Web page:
Columns

Whose speech and whose freedom?

Barbara GLOUDON

Friday, May 30, 2014    

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AT one end of society mouths were being taped shut in support of freedom of speech. At another end, speech was being so free that speakers talked themselves into trouble. I'll get back to the tape-up mouth later, but let us start with the run-mouth. There's not one of us today who is not terrified and mortified about what the criminals are doing to us, man, woman and pickney. Who would have dreamt of a day when mourners would gather over the remains of a mother and two children hacked to death by a beast from Hell? Where else could he have come from? It was too much to bear.

At the funeral service for the deceased, Speaker of the House of Representatives Mr Dean Peart, Member of Parliament for the constituency from which the unfortunate victims came, "lost it" when he addressed the congregation. He expressed regret that the perpetrator arrived alive at the police station to be taken into custody, or words to that effect. He quickly recovered himself, withdrew the remarks and offered an apology. This did not save him from a torrent of condemnation, even though the community was in agreement and the fact that even "decent people" held views similar to Peart's.

Public outrage flared -- "jungle justice" cannot be condoned. One of Peart's eminence should not have said what he said; apology or no apology. Once more, social media broke into flames and, like the legendary "Slide Mongoose", our name gone abroad one more time. We've become a national laundry, washing dirty linen everyday now. Talk is a major industry, for home and abroad. What would Facebook be without our sordid daily bulletins?

The Peart incident had barely subsided when another politician put himself into boiling water. The airwaves sizzled with disapproval. Once again the PNP was reeling from self-inflicted wounds, all because they didn't seem to know that "loose lips sink ships". The act of verbal suicide was committed at a political meeting where MP Damion Crawford delivered a diatribe of disrespect against supporters of the opposing side. If he meant it as a joke, to talk about "dutty Labourites" he needs retrofitting urgently. He could do with some extra lessons on political correctness, in its fullest meaning. He has done his party no favours, especially with local government elections lurking.

Political opponents, especially at the grass roots, run all kinds of jokes with each other, believe it or not, but they usually do it in selected settings where a flow of appropriate liquid tempers rivalry. The offensiveness of the phrase, delivered out in the open, just so, naturally brought serious repercussion for the intemperate politician. Remember the folk song, "Moutamassi Liza... kibber yuh mout." (No gender disrespect intended).

The goodly young man is trying to find a place on the penitent's bench, but accommodation is not likely. Two politicians saying "sorry" in one week is too much to bear. He too has "blown it". He should know by now how the public views politicians. In case he still hasn't got it, take note: Two defender goals do not win a match, and they can't get away with lame excuses like the Reggae Boyz, especially when social media is standing by the goalpost to broadcast stupidity.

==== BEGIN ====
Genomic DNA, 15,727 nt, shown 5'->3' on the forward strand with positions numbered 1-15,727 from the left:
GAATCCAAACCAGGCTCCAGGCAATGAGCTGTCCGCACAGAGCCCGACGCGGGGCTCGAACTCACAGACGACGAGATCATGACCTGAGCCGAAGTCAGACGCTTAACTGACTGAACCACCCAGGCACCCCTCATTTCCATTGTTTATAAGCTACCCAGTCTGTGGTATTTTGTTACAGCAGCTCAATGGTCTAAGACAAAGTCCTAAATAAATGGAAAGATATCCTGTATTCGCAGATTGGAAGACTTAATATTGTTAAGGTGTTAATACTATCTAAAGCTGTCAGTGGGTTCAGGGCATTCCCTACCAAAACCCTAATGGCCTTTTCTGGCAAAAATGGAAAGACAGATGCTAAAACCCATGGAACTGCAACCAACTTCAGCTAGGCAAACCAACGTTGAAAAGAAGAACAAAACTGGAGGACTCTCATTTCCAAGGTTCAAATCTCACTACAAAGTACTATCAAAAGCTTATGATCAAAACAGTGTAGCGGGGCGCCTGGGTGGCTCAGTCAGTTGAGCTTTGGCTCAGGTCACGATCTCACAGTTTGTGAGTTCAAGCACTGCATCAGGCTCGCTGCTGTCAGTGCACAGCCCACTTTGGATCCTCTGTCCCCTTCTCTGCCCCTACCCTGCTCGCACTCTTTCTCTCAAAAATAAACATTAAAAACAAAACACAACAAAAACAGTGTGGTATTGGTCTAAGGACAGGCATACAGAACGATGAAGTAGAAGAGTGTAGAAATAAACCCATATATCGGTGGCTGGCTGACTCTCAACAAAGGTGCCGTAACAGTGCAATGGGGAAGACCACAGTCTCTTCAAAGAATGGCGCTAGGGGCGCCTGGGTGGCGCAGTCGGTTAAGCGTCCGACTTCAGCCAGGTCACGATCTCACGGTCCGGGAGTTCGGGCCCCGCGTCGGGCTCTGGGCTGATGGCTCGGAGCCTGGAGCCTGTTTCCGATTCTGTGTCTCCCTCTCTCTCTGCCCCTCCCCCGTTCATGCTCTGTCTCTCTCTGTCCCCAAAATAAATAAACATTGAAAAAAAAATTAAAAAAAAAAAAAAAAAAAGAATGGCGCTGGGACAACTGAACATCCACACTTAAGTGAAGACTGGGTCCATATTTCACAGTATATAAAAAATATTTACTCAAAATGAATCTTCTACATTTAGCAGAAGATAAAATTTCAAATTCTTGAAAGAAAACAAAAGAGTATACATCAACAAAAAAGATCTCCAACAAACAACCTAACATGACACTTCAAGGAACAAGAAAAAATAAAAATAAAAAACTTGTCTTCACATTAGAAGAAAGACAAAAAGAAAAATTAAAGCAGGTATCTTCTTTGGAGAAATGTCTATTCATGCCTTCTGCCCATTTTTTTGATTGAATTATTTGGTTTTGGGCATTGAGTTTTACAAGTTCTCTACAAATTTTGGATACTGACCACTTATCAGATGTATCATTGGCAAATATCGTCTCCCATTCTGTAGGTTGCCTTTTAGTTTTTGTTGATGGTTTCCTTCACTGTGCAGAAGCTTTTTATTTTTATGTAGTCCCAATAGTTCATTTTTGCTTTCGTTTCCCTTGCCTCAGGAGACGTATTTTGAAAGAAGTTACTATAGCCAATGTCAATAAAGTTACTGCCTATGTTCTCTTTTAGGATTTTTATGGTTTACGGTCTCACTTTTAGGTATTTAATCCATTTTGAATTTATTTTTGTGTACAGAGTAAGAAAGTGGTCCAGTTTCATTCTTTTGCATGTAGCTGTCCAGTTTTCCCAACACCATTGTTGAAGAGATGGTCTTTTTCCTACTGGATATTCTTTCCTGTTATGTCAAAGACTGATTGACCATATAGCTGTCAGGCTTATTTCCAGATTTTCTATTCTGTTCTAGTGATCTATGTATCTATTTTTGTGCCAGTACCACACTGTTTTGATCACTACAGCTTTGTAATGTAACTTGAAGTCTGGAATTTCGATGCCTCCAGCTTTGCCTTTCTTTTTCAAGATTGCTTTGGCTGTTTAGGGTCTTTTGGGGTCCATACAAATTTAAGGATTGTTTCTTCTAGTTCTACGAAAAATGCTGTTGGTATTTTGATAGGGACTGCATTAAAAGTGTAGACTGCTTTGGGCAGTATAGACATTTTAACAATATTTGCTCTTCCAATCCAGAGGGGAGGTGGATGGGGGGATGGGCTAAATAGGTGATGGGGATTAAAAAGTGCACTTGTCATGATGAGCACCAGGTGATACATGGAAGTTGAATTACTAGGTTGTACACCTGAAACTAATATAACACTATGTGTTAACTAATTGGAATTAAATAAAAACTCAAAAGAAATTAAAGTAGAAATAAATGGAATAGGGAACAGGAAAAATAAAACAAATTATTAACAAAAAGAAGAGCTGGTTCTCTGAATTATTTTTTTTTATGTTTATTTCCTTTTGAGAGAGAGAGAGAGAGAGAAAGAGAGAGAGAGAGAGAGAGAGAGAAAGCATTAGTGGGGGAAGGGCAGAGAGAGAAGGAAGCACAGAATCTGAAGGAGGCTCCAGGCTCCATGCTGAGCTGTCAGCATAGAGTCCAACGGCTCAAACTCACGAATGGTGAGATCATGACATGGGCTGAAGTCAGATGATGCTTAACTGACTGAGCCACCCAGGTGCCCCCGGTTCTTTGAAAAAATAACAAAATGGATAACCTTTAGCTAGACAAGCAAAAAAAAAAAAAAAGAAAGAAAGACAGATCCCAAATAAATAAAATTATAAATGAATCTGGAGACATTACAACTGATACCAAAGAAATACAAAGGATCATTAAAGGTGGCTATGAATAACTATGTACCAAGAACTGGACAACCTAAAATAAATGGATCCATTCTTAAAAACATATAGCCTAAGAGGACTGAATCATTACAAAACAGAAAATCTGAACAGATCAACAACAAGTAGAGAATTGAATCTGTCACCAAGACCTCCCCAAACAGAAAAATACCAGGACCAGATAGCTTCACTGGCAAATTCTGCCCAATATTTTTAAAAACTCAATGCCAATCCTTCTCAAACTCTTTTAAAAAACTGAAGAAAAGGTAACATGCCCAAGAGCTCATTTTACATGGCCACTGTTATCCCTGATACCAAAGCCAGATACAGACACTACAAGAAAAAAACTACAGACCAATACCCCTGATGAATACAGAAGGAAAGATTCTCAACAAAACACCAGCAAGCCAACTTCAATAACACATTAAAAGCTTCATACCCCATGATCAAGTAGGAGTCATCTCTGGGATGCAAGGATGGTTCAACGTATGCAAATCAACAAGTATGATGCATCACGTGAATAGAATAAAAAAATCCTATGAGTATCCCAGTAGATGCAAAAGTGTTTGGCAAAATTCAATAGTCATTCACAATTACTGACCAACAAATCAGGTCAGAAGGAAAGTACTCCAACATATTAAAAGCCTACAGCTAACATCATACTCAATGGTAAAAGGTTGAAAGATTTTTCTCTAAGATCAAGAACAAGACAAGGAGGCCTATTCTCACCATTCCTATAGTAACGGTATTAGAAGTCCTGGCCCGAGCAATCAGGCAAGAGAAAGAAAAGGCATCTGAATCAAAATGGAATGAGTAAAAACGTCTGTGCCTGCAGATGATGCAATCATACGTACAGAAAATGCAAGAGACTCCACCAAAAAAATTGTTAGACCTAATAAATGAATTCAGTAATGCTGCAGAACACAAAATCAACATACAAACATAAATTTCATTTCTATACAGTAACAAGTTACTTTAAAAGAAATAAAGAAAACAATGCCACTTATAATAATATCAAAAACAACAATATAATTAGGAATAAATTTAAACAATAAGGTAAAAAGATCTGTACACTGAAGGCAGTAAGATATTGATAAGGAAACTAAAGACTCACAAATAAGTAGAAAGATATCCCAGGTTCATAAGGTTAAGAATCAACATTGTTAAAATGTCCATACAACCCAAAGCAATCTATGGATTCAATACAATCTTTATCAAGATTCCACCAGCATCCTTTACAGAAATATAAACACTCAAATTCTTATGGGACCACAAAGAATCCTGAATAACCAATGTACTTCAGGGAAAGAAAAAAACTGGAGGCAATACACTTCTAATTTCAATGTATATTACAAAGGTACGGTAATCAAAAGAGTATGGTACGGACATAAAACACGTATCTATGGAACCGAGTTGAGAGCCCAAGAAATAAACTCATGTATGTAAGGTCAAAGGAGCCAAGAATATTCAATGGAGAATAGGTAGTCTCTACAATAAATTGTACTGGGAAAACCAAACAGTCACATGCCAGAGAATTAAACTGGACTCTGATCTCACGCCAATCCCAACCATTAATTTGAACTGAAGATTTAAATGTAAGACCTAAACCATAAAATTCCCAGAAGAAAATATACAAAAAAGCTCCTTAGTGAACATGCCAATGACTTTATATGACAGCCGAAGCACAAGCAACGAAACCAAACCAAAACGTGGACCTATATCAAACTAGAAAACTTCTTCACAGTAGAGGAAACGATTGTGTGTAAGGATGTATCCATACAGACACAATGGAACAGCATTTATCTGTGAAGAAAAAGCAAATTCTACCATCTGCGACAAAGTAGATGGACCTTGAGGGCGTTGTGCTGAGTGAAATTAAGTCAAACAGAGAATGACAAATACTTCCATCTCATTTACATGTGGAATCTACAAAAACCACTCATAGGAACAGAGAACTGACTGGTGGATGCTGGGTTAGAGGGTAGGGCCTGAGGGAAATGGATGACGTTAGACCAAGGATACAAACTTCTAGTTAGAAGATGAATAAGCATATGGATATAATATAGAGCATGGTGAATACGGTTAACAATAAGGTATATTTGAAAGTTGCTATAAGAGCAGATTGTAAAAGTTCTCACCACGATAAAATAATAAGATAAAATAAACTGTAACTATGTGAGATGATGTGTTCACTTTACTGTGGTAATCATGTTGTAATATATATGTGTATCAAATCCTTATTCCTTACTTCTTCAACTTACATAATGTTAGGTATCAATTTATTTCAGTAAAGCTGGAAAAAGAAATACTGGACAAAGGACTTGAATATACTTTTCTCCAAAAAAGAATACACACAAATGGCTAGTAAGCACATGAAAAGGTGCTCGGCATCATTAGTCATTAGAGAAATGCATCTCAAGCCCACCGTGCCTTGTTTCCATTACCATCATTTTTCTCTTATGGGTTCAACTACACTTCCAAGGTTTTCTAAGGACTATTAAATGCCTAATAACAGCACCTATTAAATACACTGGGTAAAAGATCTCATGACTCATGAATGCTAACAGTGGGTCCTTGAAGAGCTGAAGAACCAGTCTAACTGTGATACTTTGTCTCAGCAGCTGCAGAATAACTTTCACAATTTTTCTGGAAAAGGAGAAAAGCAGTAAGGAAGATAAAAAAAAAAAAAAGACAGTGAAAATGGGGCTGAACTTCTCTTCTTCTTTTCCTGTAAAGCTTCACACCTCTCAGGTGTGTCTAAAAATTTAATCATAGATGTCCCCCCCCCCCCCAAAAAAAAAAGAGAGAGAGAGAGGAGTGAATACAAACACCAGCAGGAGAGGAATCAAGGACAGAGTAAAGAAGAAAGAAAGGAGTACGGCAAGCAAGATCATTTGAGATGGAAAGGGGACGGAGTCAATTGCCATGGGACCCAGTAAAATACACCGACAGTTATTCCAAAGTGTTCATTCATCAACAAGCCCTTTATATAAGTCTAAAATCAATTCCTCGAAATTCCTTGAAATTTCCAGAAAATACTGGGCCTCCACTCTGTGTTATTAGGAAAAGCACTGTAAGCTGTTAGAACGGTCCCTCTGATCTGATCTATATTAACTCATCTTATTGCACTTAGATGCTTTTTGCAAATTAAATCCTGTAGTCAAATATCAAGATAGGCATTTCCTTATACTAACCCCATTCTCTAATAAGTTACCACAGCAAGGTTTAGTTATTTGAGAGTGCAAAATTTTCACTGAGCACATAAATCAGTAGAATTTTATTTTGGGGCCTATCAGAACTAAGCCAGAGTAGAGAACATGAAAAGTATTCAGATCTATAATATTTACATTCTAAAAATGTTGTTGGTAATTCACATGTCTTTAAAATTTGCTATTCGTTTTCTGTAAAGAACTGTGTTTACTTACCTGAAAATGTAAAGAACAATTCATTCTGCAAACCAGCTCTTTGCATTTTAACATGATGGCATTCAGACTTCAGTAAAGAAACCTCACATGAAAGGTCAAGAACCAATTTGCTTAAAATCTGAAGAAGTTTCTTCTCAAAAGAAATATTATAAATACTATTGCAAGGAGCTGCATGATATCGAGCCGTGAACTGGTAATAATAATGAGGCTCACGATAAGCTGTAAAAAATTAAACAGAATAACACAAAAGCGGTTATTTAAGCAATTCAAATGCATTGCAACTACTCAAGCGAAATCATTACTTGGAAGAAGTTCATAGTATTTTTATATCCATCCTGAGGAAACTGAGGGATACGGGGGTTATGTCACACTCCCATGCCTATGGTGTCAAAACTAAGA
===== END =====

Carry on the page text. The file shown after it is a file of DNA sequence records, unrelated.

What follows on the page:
Tape-mouth revolution

Isn't there a contradiction, shutting your mouth while fighting for free speech? First thing to learn: Our ancestors didn't teach us to shut wi mout. Our heritage celebrates chat-bout. We like to speak for ourselves. Mouths taped shut create a dramatic pictorial moment, but if you can't speak, how do you defend speech? Maybe it is the shock attack which will win the day.

So, Prof Bain's supporters taped up and went out to seek justice. The old battle cry, "We want justice", is now a comedy line. We're entering a new age of "demonstration chic". No more old cardboard. Protest with style if you want to be noticed. Didn't you see the bishop in his black cowboy hat, looking very much like the Nigerian president? What if the bishop had a special message to preach or an altar call to be made, it would be hard to deliver, but since taped mouth is the style, he wouldn't lose out altogether. His hat earned him a media moment, not that he needed any. He is a "speak out" authority in his own right.

Focusing on the tape-mouth issue: There are many other questions to come. a) Will the dispute which is causing the tape-mouth revolution head for the courts? b) Will mouths be set free to give evidence or even whisper a prayer when the judge speaks? c) Will freedom of speech be the only matter for testing when story come to bump? d) What of the gender issue and what of the outcast and despised? Do they have a voice? e) Will the church be given its day in court too? f) Have any international corns been mashed? What is their response? g) Who stands to gain the most in this drama of dramas? h) Finally, who is the saint and who is the sinner? We may never get the true answers. After all, how can you speak with your mouth shut?

Obituaries: Poet and Pastor

Poet extraordinaire Maya Angelou, the celebrated woman of letters and life, has passed on. She was more than a poet. She was a beacon of light and hope, not just for her America, but the world outside. We who heard her when she paid an all too brief visit here in 1993 will long remember.

The Anglican family in pulpit and pew, especially the purple side of North Street, remember Bishop E Don Taylor, who was the consummate pastor at home and abroad. A remarkable career in Jamaica and the US ended last Saturday when his generous heart stopped. He will not be forgotten.

gloudonb@yahoo.com

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